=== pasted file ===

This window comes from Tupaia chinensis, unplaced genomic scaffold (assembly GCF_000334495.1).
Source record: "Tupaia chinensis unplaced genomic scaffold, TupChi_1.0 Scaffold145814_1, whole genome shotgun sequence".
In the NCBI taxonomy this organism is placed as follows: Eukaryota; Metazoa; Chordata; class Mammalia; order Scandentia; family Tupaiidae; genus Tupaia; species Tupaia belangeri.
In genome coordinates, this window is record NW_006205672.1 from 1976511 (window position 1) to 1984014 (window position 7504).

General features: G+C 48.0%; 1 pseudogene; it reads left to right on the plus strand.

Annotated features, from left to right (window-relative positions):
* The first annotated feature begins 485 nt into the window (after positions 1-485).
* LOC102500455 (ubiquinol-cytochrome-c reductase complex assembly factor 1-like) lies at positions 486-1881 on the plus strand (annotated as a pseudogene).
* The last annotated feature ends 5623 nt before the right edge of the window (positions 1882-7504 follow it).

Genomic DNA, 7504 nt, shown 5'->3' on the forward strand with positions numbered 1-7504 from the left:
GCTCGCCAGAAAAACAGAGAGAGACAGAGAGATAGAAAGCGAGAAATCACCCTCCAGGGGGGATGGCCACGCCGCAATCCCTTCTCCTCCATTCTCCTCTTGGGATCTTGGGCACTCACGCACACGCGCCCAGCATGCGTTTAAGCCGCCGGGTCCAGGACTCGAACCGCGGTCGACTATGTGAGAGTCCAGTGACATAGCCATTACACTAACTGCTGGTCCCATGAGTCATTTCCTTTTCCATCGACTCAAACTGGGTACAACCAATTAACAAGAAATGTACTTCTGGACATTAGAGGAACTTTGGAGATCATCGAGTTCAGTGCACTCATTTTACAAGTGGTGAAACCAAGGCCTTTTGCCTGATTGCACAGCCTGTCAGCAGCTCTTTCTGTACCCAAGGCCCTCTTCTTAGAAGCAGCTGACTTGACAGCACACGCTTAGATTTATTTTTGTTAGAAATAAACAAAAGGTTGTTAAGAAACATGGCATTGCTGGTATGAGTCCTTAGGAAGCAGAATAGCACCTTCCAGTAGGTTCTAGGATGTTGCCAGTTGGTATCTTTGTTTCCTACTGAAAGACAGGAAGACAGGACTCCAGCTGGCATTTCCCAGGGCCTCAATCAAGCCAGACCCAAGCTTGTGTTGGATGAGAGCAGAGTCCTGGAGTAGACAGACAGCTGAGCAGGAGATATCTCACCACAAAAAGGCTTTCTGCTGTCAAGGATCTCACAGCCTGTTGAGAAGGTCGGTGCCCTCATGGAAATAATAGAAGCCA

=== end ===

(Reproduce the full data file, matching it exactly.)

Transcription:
This window comes from Tupaia chinensis, unplaced genomic scaffold (assembly GCF_000334495.1).
Source record: "Tupaia chinensis unplaced genomic scaffold, TupChi_1.0 Scaffold145814_1, whole genome shotgun sequence".
In the NCBI taxonomy this organism is placed as follows: Eukaryota; Metazoa; Chordata; class Mammalia; order Scandentia; family Tupaiidae; genus Tupaia; species Tupaia belangeri.
In genome coordinates, this window is record NW_006205672.1 from 1976511 (window position 1) to 1984014 (window position 7504).

General features: G+C 48.0%; 1 pseudogene; it reads left to right on the plus strand.

Annotated features, from left to right (window-relative positions):
* The first annotated feature begins 485 nt into the window (after positions 1-485).
* LOC102500455 (ubiquinol-cytochrome-c reductase complex assembly factor 1-like) lies at positions 486-1881 on the plus strand (annotated as a pseudogene).
* The last annotated feature ends 5623 nt before the right edge of the window (positions 1882-7504 follow it).

Genomic DNA, 7504 nt, shown 5'->3' on the forward strand with positions numbered 1-7504 from the left:
GCTCGCCAGAAAAACAGAGAGAGACAGAGAGATAGAAAGCGAGAAATCACCCTCCAGGGGGGATGGCCACGCCGCAATCCCTTCTCCTCCATTCTCCTCTTGGGATCTTGGGCACTCACGCACACGCGCCCAGCATGCGTTTAAGCCGCCGGGTCCAGGACTCGAACCGCGGTCGACTATGTGAGAGTCCAGTGACATAGCCATTACACTAACTGCTGGTCCCATGAGTCATTTCCTTTTCCATCGACTCAAACTGGGTACAACCAATTAACAAGAAATGTACTTCTGGACATTAGAGGAACTTTGGAGATCATCGAGTTCAGTGCACTCATTTTACAAGTGGTGAAACCAAGGCCTTTTGCCTGATTGCACAGCCTGTCAGCAGCTCTTTCTGTACCCAAGGCCCTCTTCTTAGAAGCAGCTGACTTGACAGCACACGCTTAGATTTATTTTTGTTAGAAATAAACAAAAGGTTGTTAAGAAACATGGCATTGCTGGTATGAGTCCTTAGGAAGCAGAATAGCACCTTCCAGTAGGTTCTAGGATGTTGCCAGTTGGTATCTTTGTTTCCTACTGAAAGACAGGAAGACAGGACTCCAGCTGGCATTTCCCAGGGCCTCAATCAAGCCAGACCCAAGCTTGTGTTGGATGAGAGCAGAGTCCTGGAGTAGACAGACAGCTGAGCAGGAGATATCTCACCACAAAAAGGCTTTCTGCTGTCAAGGATCTCACAGCCTGTTGAGAAGGTCGGTGCCCTCATGGAAATAATAGAAGCCA